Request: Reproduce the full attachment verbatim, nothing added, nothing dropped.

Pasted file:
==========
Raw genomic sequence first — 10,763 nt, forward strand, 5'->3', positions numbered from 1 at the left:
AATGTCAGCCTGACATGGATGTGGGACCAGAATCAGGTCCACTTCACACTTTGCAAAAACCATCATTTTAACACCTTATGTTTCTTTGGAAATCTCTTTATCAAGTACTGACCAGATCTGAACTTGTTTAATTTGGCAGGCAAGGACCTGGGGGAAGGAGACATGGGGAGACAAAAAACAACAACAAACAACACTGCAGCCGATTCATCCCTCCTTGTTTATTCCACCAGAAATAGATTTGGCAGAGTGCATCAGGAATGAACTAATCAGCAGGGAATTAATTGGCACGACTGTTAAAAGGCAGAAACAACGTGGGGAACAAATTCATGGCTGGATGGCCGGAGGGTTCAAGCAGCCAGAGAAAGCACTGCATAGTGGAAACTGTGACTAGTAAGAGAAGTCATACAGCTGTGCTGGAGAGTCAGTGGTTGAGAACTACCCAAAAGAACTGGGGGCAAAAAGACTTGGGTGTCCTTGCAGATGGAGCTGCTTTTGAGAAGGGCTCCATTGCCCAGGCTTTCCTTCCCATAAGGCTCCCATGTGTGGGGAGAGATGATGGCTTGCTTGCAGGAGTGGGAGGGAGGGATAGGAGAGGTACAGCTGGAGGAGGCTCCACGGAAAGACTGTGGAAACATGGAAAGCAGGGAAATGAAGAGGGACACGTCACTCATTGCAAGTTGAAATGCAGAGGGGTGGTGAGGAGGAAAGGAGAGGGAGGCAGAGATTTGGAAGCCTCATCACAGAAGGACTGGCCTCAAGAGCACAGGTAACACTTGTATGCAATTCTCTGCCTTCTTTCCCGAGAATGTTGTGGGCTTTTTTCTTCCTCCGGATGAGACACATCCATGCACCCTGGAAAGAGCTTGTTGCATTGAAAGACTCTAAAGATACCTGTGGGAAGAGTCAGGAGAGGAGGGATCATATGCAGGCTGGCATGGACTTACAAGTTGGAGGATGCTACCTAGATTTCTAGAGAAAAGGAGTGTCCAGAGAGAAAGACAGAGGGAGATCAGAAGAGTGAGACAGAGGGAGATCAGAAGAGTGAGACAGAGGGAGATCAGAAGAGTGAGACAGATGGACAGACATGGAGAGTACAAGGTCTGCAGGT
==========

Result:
Raw genomic sequence first — 10,763 nt, forward strand, 5'->3', positions numbered from 1 at the left:
AATGTCAGCCTGACATGGATGTGGGACCAGAATCAGGTCCACTTCACACTTTGCAAAAACCATCATTTTAACACCTTATGTTTCTTTGGAAATCTCTTTATCAAGTACTGACCAGATCTGAACTTGTTTAATTTGGCAGGCAAGGACCTGGGGGAAGGAGACATGGGGAGACAAAAAACAACAACAAACAACACTGCAGCCGATTCATCCCTCCTTGTTTATTCCACCAGAAATAGATTTGGCAGAGTGCATCAGGAATGAACTAATCAGCAGGGAATTAATTGGCACGACTGTTAAAAGGCAGAAACAACGTGGGGAACAAATTCATGGCTGGATGGCCGGAGGGTTCAAGCAGCCAGAGAAAGCACTGCATAGTGGAAACTGTGACTAGTAAGAGAAGTCATACAGCTGTGCTGGAGAGTCAGTGGTTGAGAACTACCCAAAAGAACTGGGGGCAAAAAGACTTGGGTGTCCTTGCAGATGGAGCTGCTTTTGAGAAGGGCTCCATTGCCCAGGCTTTCCTTCCCATAAGGCTCCCATGTGTGGGGAGAGATGATGGCTTGCTTGCAGGAGTGGGAGGGAGGGATAGGAGAGGTACAGCTGGAGGAGGCTCCACGGAAAGACTGTGGAAACATGGAAAGCAGGGAAATGAAGAGGGACACGTCACTCATTGCAAGTTGAAATGCAGAGGGGTGGTGAGGAGGAAAGGAGAGGGAGGCAGAGATTTGGAAGCCTCATCACAGAAGGACTGGCCTCAAGAGCACAGGTAACACTTGTATGCAATTCTCTGCCTTCTTTCCCGAGAATGTTGTGGGCTTTTTTCTTCCTCCGGATGAGACACATCCATGCACCCTGGAAAGAGCTTGTTGCATTGAAAGACTCTAAAGATACCTGTGGGAAGAGTCAGGAGAGGAGGGATCATATGCAGGCTGGCATGGACTTACAAGTTGGAGGATGCTACCTAGATTTCTAGAGAAAAGGAGTGTCCAGAGAGAAAGACAGAGGGAGATCAGAAGAGTGAGACAGAGGGAGATCAGAAGAGTGAGACAGAGGGAGATCAGAAGAGTGAGACAGATGGACAGACATGGAGAGTACAAGGTCTGCAGGT